Wire base­board joints

Chris Leigh shows you how to solder plugs and sock­ets be­tween base­board sec­tions for a durable, sim­ple connection solution.

Model Rail (UK) - - Contents -

How to make a durable, sim­ple connection be­tween base­boards.

While get­ting my Cor­nish har­bour lay­out, ‘Pol­wyd­de­lan’, match-fit for the Wy­crail ex­hi­bi­tion in High Wy­combe, prac­tis­ing tak­ing it apart and re­assem­bling it to make sure that ev­ery­thing works as it should and that I had all the nec­es­sary com­po­nents, I was re­minded of an­other un­fin­ished task. The elec­tri­cal wiring was all done above the base­board, us­ing self-ad­he­sive cop­per tape. How­ever, at the base­board joint I had con­ducted wires down out of sight un­der the base­board, mak­ing the elec­tri­cal connection by sim­ply twist­ing two wires to­gether. While this had been fine for home use, it wasn’t durable enough to rely on for ex­hi­bi­tion use, nor did it look tidy and pro­fes­sional, so it needed to be sorted out. I had some suit­able Expo plugs and sock­ets left over from my pre­vi­ous project, the Railway Chil­dren ‘O’ gauge lay­out, and this is how I put them to good use…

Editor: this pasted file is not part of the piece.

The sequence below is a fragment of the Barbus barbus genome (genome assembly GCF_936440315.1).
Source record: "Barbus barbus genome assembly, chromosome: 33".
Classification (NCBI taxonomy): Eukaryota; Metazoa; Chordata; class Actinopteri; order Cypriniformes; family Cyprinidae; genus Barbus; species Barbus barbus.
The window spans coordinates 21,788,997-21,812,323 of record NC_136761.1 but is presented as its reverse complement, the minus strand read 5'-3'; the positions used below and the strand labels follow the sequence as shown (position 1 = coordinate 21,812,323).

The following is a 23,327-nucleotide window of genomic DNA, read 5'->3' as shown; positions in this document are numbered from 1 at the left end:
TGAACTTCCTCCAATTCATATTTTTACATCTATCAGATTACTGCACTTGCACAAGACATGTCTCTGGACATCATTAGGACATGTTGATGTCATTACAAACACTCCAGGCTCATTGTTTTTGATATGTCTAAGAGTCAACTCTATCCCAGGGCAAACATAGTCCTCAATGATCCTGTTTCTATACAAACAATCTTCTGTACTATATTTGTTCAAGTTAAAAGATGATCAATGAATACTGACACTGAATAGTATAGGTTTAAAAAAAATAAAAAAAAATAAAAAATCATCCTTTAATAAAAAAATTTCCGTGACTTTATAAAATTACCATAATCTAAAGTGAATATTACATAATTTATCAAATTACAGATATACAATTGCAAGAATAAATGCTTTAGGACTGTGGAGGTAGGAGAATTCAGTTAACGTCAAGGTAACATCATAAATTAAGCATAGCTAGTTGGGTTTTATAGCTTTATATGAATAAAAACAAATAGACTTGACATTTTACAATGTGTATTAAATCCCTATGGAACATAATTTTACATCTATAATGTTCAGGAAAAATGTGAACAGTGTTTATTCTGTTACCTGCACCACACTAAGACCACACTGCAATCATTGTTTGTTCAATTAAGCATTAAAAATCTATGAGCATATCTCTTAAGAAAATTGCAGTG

The plugs and sock­ets are from the Expo Drills and Tools range and they come in two sep­a­rate packs. Make sure you buy the cor­rect size plugs for the sock­ets.

Here, the red socket is dis­man­tled to show the com­po­nents. The threaded sec­tion with the red col­lar is mounted in a hole in the panel, with the thin metal tag be­tween it and the nut.

I chose red and black plugs and sock­ets to dif­fer­en­ti­ate be­tween the pos­i­tive (red) and neg­a­tive (green) wires. I ex­posed about a ¼in of wire from the ends of each wire.

One end of each wire was then in­serted fully into each plas­tic plug sleeve and the screw tight­ened un­til it gripped the wire. Don’t over­tighten, but make sure the wire is held firmly.

Fix­ing the sock­ets in place is fid­dly. First, the other bare end of the pos­i­tive wire was passed through the small hole in the metal tag. The next job is to fix it se­curely in place.

A spot of flux, some or­di­nary elec­tri­cal solder and a hot sol­der­ing iron were then ap­plied for a mo­ment and the wire se­curely sol­dered to the tag. Re­peat for the neg­a­tive (green) wire.

I needed a small panel on which to mount the sock­ets so I cut a square of ⅛in ply­wood. When drilling thin ply, al­ways back it with a piece of scrap wood to pre­vent it split­ting.

Pass the threaded socket through the ply, add the tag and then the nut and tighten the nut. The fin­ished unit can then be po­si­tioned where it is ac­ces­si­ble. Ideally, it should be easy to get at.

I fixed the panel with the two sock­ets in place with some wood glue and held it with a G-clamp while the glue set. It now pro­vides a sturdy but easy to dis­man­tle elec­tri­cal connection.

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